Cherry Wood Coffin3 min read

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The voices begin three days before someone is to die. The coffin-maker wakes up covered in sweat. He has been talking in his sleep again, his wife says, in the language of the dead.

He looks at her under the waning light of the candle. Edna’s face is pallid and lined with a liquid transparency. Dark circles nestle under her eyes. He kisses her cheek and goes to work in the middle of the night.

The coffin must be of mahogany, he knows that already. An important person will die, a person of wealth and power. He will figure out the rest as he goes.

The coffin whispers louder and more coherently as the days pass.

No, the hardwood explains, as he tries to note the measurements. Not for an adult. This will be a child’s coffin. He clenches his fists and his head stoops more than usual, but he keeps on with his work.

All this time the coffin-maker is locked in his basement alone. Only once a day does his wife come downstairs to bring him bread and tea. She caresses his hair as he leans over his woodwork. She covers her mouth with a handkerchief; a stain of blood taints its whiteness.

“Go rest, Edna,” he whispers. “You are sick.”

The client comes on the second day, as the coffin-maker picks the coffin’s fittings. They are shaped like golden doves that fly towards the sky, albeit wounded. Seems most appropriate.

She is wrapped in a red velvet shawl and smells of expensive soap. The coffin cuts in, She is the mother.

She sits on the only chair he keeps in the basement. He offers her tea, but she refuses politely. When she lowers her shawl, the coffin-maker recognizes her. Mrs. Griggs, the merchant’s wife. She is upfront about it. Her son is dying, she says. It won’t be long. Surely he knows. She points at the expensive casket on his workbench.

The coffin-maker’s face tightens.

“Please,” she says. “My boy, my beautiful, fragile boy.”

Her voice breaks, but she retains an air of pride people of her class naturally have, even when they are begging.

She offers him gold. Double, no, triple what her husband will pay for the coffin. He doesn’t even have to do it himself. She has people. They will take the coffin and turn it into kindling. Then her boy can stay with her forever. He won’t face the darkness.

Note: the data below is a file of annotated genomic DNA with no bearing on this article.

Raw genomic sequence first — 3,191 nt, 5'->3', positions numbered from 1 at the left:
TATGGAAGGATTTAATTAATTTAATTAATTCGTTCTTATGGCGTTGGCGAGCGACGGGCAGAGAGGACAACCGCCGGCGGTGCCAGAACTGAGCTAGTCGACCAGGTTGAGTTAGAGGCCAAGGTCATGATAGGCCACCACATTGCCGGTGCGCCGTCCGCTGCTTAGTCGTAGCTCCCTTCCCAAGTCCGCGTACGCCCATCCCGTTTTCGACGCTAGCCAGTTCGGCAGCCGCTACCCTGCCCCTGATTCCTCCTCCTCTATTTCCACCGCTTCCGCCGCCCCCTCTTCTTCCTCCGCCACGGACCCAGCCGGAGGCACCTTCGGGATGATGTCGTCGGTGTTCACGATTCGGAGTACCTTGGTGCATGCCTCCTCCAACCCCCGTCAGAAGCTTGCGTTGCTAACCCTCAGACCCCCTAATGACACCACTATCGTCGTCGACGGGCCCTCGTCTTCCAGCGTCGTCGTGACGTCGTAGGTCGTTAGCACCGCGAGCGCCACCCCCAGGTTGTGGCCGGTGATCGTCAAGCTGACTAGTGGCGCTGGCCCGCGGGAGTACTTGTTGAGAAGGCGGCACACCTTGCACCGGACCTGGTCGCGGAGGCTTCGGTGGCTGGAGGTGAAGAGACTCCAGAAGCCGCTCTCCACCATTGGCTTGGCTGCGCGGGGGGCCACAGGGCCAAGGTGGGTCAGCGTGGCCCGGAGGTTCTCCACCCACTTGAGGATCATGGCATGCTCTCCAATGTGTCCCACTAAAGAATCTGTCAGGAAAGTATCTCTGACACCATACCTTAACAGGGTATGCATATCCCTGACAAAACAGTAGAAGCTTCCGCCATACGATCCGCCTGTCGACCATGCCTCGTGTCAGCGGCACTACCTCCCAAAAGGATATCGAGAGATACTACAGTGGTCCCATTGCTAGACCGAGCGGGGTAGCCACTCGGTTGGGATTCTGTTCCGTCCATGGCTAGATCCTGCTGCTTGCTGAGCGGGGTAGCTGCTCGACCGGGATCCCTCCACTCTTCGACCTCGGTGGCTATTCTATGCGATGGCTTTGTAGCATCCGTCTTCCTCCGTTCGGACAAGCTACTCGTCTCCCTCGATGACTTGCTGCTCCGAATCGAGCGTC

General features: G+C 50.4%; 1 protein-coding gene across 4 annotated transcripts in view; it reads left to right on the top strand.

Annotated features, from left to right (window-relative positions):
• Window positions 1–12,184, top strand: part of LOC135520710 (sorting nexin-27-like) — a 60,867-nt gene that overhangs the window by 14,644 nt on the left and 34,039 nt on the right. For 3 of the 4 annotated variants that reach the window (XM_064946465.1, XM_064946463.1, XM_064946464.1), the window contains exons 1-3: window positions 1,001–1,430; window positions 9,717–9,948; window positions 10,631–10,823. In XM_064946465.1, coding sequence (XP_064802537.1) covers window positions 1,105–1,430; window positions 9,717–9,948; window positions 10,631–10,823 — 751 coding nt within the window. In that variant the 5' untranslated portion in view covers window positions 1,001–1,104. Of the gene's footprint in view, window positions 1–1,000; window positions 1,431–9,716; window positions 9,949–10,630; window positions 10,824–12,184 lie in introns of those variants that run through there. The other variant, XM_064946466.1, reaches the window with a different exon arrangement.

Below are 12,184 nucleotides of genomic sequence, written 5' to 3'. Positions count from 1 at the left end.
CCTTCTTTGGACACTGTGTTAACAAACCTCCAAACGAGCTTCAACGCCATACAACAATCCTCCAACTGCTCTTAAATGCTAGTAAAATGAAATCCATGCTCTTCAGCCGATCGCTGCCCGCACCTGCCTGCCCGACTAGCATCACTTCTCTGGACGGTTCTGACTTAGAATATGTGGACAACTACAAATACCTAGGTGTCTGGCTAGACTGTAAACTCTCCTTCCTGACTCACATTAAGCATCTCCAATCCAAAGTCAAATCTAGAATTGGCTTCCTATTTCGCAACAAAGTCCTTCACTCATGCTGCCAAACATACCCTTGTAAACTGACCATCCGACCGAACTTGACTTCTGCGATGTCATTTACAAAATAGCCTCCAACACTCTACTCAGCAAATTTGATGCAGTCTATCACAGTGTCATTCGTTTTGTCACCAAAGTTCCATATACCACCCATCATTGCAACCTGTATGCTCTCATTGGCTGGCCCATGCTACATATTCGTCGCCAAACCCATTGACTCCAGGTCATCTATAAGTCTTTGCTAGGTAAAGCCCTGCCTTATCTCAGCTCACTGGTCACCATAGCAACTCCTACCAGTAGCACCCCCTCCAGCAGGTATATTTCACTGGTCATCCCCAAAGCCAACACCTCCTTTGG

The coffin-maker avoids the woman’s stare. “It’s against the law,” he says, trying to sound stern. He wishes it were that easy. That the woman would bow and apologize for the disturbance, then open the door and leave. But she stays there, with her red eyes, her pouch of gold.

“I won’t put my boy in the ground.”

The coffin-maker sighs.

She is not the first to ask him this, and she won’t be the last. She doesn’t know what she is asking, though. That’s the reason there are laws about this. The dead must be allowed to rest.

“Follow me, madam,” he says.

The woman gives him a perplexed look but gets up and follows him upstairs.

His walking is slow, burdened. Hers is light and rhythmic, more like dancing. He can hear her heels tap-taping on the stairs.

He gestures towards the closed door at the back of the house.

“Darling, is that you?” Edna’s voice comes from inside.

The smell as they approach is putrid. The woman brings a scented handkerchief against her nose.

He stops in front of the door and turns to face her.

Mrs. Griggs pauses and takes a step back.

“I … I don’t want to go in there,” she says with unease.

He opens the door wide and lets her peer inside.

Even in the half-darkness of the closed drapes and the candlelight, she can see the unnatural shape. The empty eyes. The handkerchief falls to the ground and Mrs. Griggs flinches. A muffled scream escapes her lips.

“I am sorry,” the coffin-maker says, but she is already on her way out.

It’s late and the coffin-maker has to finish the job. He has to varnish the casket. Tomorrow the child will die and once he is in the coffin, it will finally fall silent. But the cherry wood pile he keeps buried in the basement will never leave him alone.

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